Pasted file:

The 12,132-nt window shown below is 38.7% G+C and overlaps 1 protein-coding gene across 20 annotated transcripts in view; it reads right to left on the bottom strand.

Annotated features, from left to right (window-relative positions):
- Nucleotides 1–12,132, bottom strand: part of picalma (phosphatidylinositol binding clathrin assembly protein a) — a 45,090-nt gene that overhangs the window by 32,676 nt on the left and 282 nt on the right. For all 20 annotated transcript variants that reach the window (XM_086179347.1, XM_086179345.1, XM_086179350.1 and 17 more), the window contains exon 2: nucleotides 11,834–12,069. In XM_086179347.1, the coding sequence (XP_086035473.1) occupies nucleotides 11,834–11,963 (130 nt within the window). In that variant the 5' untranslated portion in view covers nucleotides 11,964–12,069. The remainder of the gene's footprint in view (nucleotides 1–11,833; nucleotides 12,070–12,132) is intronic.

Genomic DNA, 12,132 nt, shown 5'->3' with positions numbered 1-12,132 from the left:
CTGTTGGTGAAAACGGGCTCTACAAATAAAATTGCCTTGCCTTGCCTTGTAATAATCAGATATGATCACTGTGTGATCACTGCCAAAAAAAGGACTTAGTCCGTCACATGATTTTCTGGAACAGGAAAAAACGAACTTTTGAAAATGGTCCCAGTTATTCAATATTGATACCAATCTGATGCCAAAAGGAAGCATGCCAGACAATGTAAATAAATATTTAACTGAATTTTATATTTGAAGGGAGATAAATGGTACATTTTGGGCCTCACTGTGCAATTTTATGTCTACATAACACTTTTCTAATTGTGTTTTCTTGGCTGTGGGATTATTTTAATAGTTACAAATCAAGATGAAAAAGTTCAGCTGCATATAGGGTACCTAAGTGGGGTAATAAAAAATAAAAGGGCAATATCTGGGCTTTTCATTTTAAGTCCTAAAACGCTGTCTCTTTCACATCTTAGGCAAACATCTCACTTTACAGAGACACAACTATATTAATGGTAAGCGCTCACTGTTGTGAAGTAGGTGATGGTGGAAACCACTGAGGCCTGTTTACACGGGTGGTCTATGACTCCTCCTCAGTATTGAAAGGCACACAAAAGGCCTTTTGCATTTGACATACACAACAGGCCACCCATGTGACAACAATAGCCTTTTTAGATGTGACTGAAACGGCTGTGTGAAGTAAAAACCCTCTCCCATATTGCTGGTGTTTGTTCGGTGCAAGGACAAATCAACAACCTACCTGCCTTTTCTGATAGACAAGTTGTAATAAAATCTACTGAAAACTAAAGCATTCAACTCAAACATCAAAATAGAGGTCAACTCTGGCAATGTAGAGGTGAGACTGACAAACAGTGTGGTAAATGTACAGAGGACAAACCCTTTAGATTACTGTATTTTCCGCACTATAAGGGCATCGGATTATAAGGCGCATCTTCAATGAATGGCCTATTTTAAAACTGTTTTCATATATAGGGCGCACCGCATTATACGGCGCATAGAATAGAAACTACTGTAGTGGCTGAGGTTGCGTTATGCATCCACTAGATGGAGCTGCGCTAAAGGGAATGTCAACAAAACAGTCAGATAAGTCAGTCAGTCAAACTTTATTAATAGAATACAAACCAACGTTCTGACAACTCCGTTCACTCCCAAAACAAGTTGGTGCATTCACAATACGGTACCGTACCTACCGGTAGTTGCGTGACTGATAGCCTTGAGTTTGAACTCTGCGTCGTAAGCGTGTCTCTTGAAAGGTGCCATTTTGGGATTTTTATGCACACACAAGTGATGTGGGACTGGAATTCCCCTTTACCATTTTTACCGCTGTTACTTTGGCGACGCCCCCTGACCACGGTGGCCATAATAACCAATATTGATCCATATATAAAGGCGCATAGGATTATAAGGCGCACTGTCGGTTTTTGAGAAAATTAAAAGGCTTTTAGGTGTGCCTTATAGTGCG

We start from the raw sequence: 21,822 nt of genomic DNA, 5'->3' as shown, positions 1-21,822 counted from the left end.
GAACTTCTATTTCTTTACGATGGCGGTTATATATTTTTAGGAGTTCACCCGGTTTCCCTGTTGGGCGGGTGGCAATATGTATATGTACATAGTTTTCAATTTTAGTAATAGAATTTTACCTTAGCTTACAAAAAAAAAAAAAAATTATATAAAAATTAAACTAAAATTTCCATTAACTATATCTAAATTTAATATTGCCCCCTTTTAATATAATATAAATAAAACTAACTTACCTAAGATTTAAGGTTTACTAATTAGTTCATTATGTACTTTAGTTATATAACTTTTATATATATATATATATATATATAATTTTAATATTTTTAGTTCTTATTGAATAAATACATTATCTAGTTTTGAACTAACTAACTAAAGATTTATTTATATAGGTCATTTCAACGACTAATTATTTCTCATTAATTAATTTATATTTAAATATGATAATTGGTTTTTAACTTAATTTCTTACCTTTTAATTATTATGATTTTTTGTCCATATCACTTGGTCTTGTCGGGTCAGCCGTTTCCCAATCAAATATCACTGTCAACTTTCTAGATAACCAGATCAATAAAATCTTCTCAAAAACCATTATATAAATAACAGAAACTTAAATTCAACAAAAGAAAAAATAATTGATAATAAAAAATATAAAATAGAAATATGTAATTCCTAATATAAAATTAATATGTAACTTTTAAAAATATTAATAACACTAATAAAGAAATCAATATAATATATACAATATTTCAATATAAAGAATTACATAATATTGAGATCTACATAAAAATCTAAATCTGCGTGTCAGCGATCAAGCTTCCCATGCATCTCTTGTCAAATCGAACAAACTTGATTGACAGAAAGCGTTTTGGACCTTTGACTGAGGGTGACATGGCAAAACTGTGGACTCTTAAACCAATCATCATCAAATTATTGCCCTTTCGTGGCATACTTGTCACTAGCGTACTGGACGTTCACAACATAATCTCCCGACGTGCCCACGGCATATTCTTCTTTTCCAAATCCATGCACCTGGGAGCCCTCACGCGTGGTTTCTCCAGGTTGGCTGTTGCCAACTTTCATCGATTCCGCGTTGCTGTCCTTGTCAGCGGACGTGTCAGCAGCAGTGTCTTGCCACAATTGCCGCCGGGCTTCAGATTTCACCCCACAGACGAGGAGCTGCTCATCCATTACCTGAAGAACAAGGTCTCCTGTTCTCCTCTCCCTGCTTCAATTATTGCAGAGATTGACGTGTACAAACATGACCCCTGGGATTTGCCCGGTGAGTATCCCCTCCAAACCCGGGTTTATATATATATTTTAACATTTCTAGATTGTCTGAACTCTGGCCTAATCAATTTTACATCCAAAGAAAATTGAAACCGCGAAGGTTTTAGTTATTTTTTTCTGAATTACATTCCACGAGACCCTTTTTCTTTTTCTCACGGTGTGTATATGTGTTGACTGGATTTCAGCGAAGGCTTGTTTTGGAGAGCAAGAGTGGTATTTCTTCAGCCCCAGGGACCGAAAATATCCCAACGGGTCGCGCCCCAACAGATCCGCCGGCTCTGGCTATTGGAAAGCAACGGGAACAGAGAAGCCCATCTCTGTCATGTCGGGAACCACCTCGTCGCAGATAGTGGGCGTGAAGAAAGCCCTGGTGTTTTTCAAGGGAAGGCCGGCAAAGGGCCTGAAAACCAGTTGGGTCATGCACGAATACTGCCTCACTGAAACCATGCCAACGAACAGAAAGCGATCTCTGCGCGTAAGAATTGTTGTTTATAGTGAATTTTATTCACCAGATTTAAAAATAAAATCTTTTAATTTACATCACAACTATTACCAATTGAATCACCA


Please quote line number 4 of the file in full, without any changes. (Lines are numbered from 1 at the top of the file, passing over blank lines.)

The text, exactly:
Genomic DNA, 12,132 nt, shown 5'->3' with positions numbered 1-12,132 from the left: